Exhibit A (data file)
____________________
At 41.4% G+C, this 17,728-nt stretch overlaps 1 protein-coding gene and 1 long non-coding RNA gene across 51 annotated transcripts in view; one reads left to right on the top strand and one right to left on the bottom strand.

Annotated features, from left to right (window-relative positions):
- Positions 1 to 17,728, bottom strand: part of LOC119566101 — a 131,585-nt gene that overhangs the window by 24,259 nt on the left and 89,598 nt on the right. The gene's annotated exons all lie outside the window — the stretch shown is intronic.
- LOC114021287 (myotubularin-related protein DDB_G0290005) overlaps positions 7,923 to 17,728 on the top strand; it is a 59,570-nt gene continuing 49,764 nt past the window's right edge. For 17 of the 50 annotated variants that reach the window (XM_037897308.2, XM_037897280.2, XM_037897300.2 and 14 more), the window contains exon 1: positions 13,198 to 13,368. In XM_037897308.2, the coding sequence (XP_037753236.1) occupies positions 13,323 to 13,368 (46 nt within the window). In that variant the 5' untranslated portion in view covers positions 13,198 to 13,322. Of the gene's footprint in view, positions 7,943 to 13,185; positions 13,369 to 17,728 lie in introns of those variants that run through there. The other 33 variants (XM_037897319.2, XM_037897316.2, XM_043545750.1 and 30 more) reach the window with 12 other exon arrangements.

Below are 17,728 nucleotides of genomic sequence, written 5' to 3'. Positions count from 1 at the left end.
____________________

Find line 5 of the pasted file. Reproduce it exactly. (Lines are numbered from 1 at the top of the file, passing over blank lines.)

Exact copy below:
Below are 17,728 nucleotides of genomic sequence, written 5' to 3'. Positions count from 1 at the left end.